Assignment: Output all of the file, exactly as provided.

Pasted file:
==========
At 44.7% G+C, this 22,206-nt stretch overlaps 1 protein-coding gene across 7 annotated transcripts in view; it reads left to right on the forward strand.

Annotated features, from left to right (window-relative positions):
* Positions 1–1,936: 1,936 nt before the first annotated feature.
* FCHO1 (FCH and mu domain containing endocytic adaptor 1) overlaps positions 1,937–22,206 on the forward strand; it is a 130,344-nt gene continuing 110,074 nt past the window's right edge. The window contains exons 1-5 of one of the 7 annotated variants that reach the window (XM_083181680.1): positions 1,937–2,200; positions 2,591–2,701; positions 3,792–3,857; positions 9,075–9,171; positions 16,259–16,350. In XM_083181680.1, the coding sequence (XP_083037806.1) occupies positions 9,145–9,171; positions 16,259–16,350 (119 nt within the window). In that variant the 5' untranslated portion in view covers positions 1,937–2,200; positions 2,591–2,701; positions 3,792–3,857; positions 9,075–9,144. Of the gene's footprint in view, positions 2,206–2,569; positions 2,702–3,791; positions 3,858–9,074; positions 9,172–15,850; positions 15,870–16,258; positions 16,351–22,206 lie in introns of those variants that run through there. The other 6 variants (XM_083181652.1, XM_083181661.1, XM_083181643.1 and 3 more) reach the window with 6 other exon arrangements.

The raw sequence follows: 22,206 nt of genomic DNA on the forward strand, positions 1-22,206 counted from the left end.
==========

At 44.7% G+C, this 22,206-nt stretch overlaps 1 protein-coding gene across 7 annotated transcripts in view; it reads left to right on the forward strand.

Annotated features, from left to right (window-relative positions):
* Positions 1–1,936: 1,936 nt before the first annotated feature.
* FCHO1 (FCH and mu domain containing endocytic adaptor 1) overlaps positions 1,937–22,206 on the forward strand; it is a 130,344-nt gene continuing 110,074 nt past the window's right edge. The window contains exons 1-5 of one of the 7 annotated variants that reach the window (XM_083181680.1): positions 1,937–2,200; positions 2,591–2,701; positions 3,792–3,857; positions 9,075–9,171; positions 16,259–16,350. In XM_083181680.1, the coding sequence (XP_083037806.1) occupies positions 9,145–9,171; positions 16,259–16,350 (119 nt within the window). In that variant the 5' untranslated portion in view covers positions 1,937–2,200; positions 2,591–2,701; positions 3,792–3,857; positions 9,075–9,144. Of the gene's footprint in view, positions 2,206–2,569; positions 2,702–3,791; positions 3,858–9,074; positions 9,172–15,850; positions 15,870–16,258; positions 16,351–22,206 lie in introns of those variants that run through there. The other 6 variants (XM_083181652.1, XM_083181661.1, XM_083181643.1 and 3 more) reach the window with 6 other exon arrangements.

The raw sequence follows: 22,206 nt of genomic DNA on the forward strand, positions 1-22,206 counted from the left end.